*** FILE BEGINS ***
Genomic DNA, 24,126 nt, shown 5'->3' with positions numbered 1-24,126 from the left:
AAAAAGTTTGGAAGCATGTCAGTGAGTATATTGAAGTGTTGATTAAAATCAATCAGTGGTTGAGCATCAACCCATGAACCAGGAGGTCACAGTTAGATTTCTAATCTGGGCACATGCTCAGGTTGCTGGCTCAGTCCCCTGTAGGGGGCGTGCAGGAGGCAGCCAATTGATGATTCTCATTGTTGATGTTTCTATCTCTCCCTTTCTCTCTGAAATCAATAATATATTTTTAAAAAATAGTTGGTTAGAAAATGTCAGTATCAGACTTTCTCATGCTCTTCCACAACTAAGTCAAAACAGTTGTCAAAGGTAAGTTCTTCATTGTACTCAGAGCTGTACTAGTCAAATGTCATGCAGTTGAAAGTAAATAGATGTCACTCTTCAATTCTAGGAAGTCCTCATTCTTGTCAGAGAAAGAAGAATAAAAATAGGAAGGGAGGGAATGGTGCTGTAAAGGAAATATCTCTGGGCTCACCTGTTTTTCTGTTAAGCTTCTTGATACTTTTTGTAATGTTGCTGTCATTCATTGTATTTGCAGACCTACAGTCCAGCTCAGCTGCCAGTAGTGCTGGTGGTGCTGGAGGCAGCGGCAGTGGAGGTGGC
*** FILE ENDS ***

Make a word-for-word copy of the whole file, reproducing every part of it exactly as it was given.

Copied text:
Genomic DNA, 24,126 nt, shown 5'->3' with positions numbered 1-24,126 from the left:
AAAAAGTTTGGAAGCATGTCAGTGAGTATATTGAAGTGTTGATTAAAATCAATCAGTGGTTGAGCATCAACCCATGAACCAGGAGGTCACAGTTAGATTTCTAATCTGGGCACATGCTCAGGTTGCTGGCTCAGTCCCCTGTAGGGGGCGTGCAGGAGGCAGCCAATTGATGATTCTCATTGTTGATGTTTCTATCTCTCCCTTTCTCTCTGAAATCAATAATATATTTTTAAAAAATAGTTGGTTAGAAAATGTCAGTATCAGACTTTCTCATGCTCTTCCACAACTAAGTCAAAACAGTTGTCAAAGGTAAGTTCTTCATTGTACTCAGAGCTGTACTAGTCAAATGTCATGCAGTTGAAAGTAAATAGATGTCACTCTTCAATTCTAGGAAGTCCTCATTCTTGTCAGAGAAAGAAGAATAAAAATAGGAAGGGAGGGAATGGTGCTGTAAAGGAAATATCTCTGGGCTCACCTGTTTTTCTGTTAAGCTTCTTGATACTTTTTGTAATGTTGCTGTCATTCATTGTATTTGCAGACCTACAGTCCAGCTCAGCTGCCAGTAGTGCTGGTGGTGCTGGAGGCAGCGGCAGTGGAGGTGGC